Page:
fascinating post, linked article, and interesting questions…

By mark balfour

From the BBC website today:

Britain is in danger of becoming a nation fearful of its young people, a report has claimed […]

Julia Margot, from the IPPR, told the BBC Radio Five Live: “In Britain, as opposed to countries like Spain and Italy, adults are less likely to socialise with children in the evenings.

“So we don’t have this culture of children hanging out and playing out in the town square where adults are also socialising and drinking.

“We don’t have a culture where adults go out to pubs and bars and bring children with them, and so there is a problem about adults being less used to having children around.”

The 200-page report says that last year more than 1.5 million Britons thought about moving away from their local area due to young people hanging around.

About 1.7 million admitted to avoiding going out after dark as a direct result of youths gathering.

Britons were also three times more likely to cite young people “hanging around” as a problem than they were to complain about noisy neighbours.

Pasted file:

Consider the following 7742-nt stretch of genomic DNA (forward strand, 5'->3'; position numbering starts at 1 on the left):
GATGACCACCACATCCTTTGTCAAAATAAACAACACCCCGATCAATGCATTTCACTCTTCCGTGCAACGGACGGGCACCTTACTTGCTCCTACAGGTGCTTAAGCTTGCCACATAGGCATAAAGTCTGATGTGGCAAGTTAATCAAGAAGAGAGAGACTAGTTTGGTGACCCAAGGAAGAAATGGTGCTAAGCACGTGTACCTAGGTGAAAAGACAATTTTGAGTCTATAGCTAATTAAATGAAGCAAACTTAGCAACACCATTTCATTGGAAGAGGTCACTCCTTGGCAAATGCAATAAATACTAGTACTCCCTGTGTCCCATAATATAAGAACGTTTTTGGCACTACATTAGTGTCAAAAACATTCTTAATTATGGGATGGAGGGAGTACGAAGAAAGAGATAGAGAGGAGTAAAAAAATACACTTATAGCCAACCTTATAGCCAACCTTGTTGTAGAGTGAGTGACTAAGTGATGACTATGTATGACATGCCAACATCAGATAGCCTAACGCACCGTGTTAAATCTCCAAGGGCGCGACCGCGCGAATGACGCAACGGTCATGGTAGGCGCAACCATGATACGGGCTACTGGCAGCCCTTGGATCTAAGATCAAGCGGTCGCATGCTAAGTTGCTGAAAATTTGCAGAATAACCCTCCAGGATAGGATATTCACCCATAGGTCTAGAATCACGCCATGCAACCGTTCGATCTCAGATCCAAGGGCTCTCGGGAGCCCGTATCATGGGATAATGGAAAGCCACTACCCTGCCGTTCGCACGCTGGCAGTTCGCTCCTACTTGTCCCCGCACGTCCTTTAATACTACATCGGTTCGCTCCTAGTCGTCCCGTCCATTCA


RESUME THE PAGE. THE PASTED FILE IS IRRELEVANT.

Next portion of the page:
What does it mean for young people to grow up as objects of fear?

Time and again, when a group of people within a culture become objects of fear – and easy fodder for media headlines and ugly stereotyping – then violence and oppression are not far behind.

I’m grateful for the youth work we already have at St Peter’s. I’m wondering what more we might be able to do to counter this fear (including ministry to the afraid)?

(ht to bobbie)

4 thoughts on “juvenophobia”

  1. We have stricter and earlier cerfews in the city I live because of young people “hanging around”. Never underestimate the power of young people in large numbers!

  2. We have a curfew in our town as well. I think it is like 12 or 1 on week-nights, which isn’t too bad…but still interesting, something that I never had growing up.

  3. Wow…what a sobering article. Compare this to what Chap Clark says in his book “Hurt” and you can honestly see why kids today feel like adults don’t care about them.

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